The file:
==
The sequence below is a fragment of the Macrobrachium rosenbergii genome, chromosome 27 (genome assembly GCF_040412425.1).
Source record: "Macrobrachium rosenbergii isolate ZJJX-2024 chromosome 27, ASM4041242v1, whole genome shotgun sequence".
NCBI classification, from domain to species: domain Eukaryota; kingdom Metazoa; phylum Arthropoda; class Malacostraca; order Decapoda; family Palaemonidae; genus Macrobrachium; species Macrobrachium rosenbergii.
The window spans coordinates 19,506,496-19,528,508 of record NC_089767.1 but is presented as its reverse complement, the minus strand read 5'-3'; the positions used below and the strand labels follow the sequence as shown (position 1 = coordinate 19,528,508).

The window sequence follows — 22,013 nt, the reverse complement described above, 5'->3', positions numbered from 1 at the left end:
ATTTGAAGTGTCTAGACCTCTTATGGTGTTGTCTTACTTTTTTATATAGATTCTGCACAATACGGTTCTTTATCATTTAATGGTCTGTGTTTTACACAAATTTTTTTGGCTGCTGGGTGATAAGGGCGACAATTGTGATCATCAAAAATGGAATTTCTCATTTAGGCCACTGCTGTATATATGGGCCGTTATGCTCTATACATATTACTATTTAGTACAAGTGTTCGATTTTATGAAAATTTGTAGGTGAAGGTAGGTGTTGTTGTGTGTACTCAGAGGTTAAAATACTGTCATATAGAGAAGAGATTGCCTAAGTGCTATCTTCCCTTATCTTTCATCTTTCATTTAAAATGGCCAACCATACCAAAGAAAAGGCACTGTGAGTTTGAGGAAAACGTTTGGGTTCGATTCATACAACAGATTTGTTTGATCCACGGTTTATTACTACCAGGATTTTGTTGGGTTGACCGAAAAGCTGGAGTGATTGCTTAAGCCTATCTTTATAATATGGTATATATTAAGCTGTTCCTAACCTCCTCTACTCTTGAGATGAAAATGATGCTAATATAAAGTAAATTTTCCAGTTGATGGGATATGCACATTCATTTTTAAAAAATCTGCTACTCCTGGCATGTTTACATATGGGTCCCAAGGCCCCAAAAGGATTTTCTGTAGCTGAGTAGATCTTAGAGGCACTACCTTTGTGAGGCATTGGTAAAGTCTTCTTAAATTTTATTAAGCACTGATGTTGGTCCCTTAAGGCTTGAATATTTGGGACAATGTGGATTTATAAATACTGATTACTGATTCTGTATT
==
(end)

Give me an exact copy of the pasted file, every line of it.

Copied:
The sequence below is a fragment of the Macrobrachium rosenbergii genome, chromosome 27 (genome assembly GCF_040412425.1).
Source record: "Macrobrachium rosenbergii isolate ZJJX-2024 chromosome 27, ASM4041242v1, whole genome shotgun sequence".
NCBI classification, from domain to species: domain Eukaryota; kingdom Metazoa; phylum Arthropoda; class Malacostraca; order Decapoda; family Palaemonidae; genus Macrobrachium; species Macrobrachium rosenbergii.
The window spans coordinates 19,506,496-19,528,508 of record NC_089767.1 but is presented as its reverse complement, the minus strand read 5'-3'; the positions used below and the strand labels follow the sequence as shown (position 1 = coordinate 19,528,508).

The window sequence follows — 22,013 nt, the reverse complement described above, 5'->3', positions numbered from 1 at the left end:
ATTTGAAGTGTCTAGACCTCTTATGGTGTTGTCTTACTTTTTTATATAGATTCTGCACAATACGGTTCTTTATCATTTAATGGTCTGTGTTTTACACAAATTTTTTTGGCTGCTGGGTGATAAGGGCGACAATTGTGATCATCAAAAATGGAATTTCTCATTTAGGCCACTGCTGTATATATGGGCCGTTATGCTCTATACATATTACTATTTAGTACAAGTGTTCGATTTTATGAAAATTTGTAGGTGAAGGTAGGTGTTGTTGTGTGTACTCAGAGGTTAAAATACTGTCATATAGAGAAGAGATTGCCTAAGTGCTATCTTCCCTTATCTTTCATCTTTCATTTAAAATGGCCAACCATACCAAAGAAAAGGCACTGTGAGTTTGAGGAAAACGTTTGGGTTCGATTCATACAACAGATTTGTTTGATCCACGGTTTATTACTACCAGGATTTTGTTGGGTTGACCGAAAAGCTGGAGTGATTGCTTAAGCCTATCTTTATAATATGGTATATATTAAGCTGTTCCTAACCTCCTCTACTCTTGAGATGAAAATGATGCTAATATAAAGTAAATTTTCCAGTTGATGGGATATGCACATTCATTTTTAAAAAATCTGCTACTCCTGGCATGTTTACATATGGGTCCCAAGGCCCCAAAAGGATTTTCTGTAGCTGAGTAGATCTTAGAGGCACTACCTTTGTGAGGCATTGGTAAAGTCTTCTTAAATTTTATTAAGCACTGATGTTGGTCCCTTAAGGCTTGAATATTTGGGACAATGTGGATTTATAAATACTGATTACTGATTCTGTATT